Is It an MS Relapse or Pseudoexacerbation?

Reviewed by: HU Medical Review Board | Last reviewed: May 2024 | Last updated: May 2024

Multiple sclerosis (MS) damages the nerves found in the brain, spinal cord, and optic nerve. This disrupts signals between the brain and the body, leading to a variety of symptoms. Some of the symptoms of MS are fatigue, vision problems, muscle weakness, and numbness or tingling.1

Sometimes, people with MS experience worsening neurological symptoms of MS. This can be due to an MS relapse or a pseudoexacerbation. A relapse and a pseudoexacerbation can seem similar. But their underlying causes are different.2,3

What is a pseudoexacerbation?

Pseudoexacerbation is a flare-up of chronic or prior MS symptoms. It can make your chronic MS symptoms worse or bring back MS symptoms you had with relapses in the past. But a pseudoexacerbation cannot cause neurological symptoms you have never had before. This is because a pseudoexacerbation is not caused by new damage to the nerves.2

Instead, a pseudoexacerbation is caused by temporary stress on your body. Nerves already damaged by MS are particularly prone to these stressors.2

What can cause a pseudoexacerbation?

Different stresses can cause pseudoexacerbations. For example:2,4

  • Infections, especially if they involve a fever, can result in pseudoexacerbations. Urinary tract infections are a common cause of MS pseudoexacerbations.
  • Heat can trigger a pseudoexacerbation. Activities that increase your body temperature can cause pseudoexacerbations. This includes things like taking a hot bath, exercising, or spending time in the sun.
  • Emotional stress like getting bad news can trigger pseudoexacerbations.
  • Physical stress like overworking or exerting yourself too much can lead to pseudoexacerbations.
  • Other medical conditions like thyroid disease, diabetes, or anemia can also be triggers.
  • Hormonal changes may also set off a pseudoexacerbation.
  • Vaccinations can result in pseudoexacerbations of MS.

Once the stress on the body goes away, the flare-up of MS symptoms resolves. This usually occurs within 24 hours.2

What are relapses?

A relapse is when you experience new symptoms of MS or your existing symptoms seem to get worse. A relapse happens when there is new damage to nerves in the central nervous system.3

Unlike pseudoexacerbations, the neurologic symptoms of relapses last for more than 24 hours. They typically last for a few days, weeks, or even months. Your symptoms are considered a new relapse if they start more than 30 days after your previous relapse and are not due to a pseudoexacerbation.3

What can cause a relapse?

An MS relapse can happen if the disease is uncontrolled. Things that can make it more likely for you to have a relapse include:5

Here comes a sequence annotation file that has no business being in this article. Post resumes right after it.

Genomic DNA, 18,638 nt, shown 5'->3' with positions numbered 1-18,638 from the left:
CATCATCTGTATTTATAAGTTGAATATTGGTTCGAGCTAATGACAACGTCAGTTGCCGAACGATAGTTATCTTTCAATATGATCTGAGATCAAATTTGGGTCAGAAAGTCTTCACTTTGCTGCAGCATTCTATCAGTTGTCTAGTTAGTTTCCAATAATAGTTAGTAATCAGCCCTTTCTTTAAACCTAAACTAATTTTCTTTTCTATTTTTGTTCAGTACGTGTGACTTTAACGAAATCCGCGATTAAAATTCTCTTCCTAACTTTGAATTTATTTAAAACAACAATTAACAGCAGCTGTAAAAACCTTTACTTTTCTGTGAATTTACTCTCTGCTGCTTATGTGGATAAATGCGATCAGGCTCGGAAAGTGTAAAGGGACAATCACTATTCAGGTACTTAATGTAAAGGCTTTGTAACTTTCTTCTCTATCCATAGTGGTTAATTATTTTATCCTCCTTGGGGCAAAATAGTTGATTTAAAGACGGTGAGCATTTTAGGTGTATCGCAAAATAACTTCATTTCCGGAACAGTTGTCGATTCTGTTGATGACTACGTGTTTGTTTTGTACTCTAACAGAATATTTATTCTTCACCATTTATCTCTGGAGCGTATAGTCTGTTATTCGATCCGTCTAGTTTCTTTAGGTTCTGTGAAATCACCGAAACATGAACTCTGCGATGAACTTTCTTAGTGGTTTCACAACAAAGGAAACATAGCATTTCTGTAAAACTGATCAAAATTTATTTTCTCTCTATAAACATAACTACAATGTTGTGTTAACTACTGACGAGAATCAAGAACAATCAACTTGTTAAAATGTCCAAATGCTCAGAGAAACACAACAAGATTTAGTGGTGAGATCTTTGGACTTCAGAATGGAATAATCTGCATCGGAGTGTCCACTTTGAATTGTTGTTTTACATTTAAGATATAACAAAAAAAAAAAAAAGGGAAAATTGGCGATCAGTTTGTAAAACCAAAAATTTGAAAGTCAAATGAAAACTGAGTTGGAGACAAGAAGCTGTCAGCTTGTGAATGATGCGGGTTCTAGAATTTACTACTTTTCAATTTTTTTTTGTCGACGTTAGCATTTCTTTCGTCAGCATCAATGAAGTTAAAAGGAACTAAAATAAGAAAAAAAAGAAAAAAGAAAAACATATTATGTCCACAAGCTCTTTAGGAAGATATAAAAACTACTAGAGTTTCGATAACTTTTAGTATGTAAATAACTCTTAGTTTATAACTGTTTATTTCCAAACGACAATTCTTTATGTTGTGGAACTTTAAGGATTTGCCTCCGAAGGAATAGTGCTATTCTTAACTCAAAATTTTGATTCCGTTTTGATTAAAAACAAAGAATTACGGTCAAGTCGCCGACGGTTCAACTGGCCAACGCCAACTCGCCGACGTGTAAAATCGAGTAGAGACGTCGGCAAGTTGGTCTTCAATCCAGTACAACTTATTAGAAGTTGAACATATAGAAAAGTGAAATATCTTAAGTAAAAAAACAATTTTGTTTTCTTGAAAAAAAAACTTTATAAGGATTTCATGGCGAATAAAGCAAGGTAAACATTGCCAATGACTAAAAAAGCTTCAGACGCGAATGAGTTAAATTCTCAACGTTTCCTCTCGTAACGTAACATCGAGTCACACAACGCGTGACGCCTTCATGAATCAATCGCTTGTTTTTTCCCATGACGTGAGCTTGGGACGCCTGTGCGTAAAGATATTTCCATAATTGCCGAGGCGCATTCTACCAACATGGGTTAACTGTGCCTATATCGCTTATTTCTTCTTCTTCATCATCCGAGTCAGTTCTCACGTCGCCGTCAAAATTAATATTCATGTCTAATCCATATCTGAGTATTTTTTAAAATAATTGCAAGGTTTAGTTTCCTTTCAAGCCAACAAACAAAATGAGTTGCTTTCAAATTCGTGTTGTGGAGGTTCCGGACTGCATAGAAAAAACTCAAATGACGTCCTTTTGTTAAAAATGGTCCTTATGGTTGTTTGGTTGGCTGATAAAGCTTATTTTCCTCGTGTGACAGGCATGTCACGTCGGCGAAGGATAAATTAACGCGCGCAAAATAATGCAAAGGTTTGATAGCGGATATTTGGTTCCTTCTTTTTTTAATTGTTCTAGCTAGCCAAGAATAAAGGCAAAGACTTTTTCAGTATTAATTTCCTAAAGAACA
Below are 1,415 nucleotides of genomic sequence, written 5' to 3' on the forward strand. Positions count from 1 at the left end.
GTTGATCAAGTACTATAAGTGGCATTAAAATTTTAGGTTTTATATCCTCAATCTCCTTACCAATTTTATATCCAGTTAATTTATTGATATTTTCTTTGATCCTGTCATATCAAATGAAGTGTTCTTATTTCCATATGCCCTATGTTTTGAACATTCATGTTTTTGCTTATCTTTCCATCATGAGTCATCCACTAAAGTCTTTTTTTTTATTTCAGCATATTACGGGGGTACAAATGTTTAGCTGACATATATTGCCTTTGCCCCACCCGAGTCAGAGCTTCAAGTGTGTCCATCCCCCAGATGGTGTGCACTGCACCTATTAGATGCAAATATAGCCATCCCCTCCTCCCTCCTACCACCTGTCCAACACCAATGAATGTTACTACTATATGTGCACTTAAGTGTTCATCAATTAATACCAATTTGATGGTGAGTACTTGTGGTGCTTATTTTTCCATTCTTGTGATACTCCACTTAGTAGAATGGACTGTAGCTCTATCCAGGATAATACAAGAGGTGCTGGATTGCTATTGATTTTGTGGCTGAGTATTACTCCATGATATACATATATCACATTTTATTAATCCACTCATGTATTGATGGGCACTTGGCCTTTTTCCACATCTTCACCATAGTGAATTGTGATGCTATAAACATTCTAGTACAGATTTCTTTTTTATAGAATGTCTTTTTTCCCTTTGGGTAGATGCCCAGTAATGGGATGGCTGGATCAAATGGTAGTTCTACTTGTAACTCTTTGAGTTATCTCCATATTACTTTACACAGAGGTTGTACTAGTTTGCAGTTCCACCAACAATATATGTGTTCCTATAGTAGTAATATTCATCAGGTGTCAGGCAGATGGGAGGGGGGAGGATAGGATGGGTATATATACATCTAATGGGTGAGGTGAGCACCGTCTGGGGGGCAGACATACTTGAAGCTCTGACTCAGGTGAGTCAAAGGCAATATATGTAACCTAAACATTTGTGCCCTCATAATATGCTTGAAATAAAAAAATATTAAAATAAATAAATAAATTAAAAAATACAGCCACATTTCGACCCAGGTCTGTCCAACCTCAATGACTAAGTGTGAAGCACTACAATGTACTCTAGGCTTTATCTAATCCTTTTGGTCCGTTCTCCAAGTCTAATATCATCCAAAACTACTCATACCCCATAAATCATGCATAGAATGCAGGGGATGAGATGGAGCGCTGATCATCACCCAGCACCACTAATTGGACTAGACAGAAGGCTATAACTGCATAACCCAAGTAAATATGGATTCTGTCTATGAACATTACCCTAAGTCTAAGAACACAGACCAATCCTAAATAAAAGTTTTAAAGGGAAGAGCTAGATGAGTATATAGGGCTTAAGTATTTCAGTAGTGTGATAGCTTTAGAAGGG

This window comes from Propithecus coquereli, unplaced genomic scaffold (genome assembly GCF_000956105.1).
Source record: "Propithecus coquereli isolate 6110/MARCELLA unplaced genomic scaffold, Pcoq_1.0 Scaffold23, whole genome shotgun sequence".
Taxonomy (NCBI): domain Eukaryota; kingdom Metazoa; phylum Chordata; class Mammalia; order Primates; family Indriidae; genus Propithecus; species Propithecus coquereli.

• Having a family history of MS relapses
  • Low levels of vitamin D
  • Hormonal changes especially during and after pregnancy

If you have MS, your chances of a relapse go down during a pregnancy. But the chance of relapse can increase after you give birth.5

How can pseudoexacerbations be prevented?

Not all pseudoexacerbations can be avoided. But there are several things you can do to help reduce your chance of getting one. For example:2

  • Avoid overdoing physical activity, such as difficult exercises or yard work, particularly during hot days.
  • Limit your time in hot environments, like saunas, hot tubs, or being outside during the hottest part of the day, if the heat affects you.
  • Practice good hygiene (like washing your hands) and avoid others who are sick to reduce your risk of getting an infection.

How can relapses be prevented?

Treatments are available that aim to stop the damage caused by MS relapses. These treatments are called disease-modifying therapies. They greatly improve quality of life by reducing the frequency of or preventing MS relapses. Talk to your doctor to find the right treatment for you.4

Dealing with a pseudoexacerbation or a relapse

If you experience a flare of symptoms, talk to your doctor to come up with a plan. Your doctor can help you find out whether your symptoms are due to a pseudoexacerbation or a relapse.

Depending on your symptoms, your doctor can make different suggestions. In the case of pseudoexacerbations, finding and removing the stress trigger will be most helpful. If your symptoms are getting worse due to a relapse, then your doctor may suggest treatments to stop MS from causing more damage to your nerves.2,4

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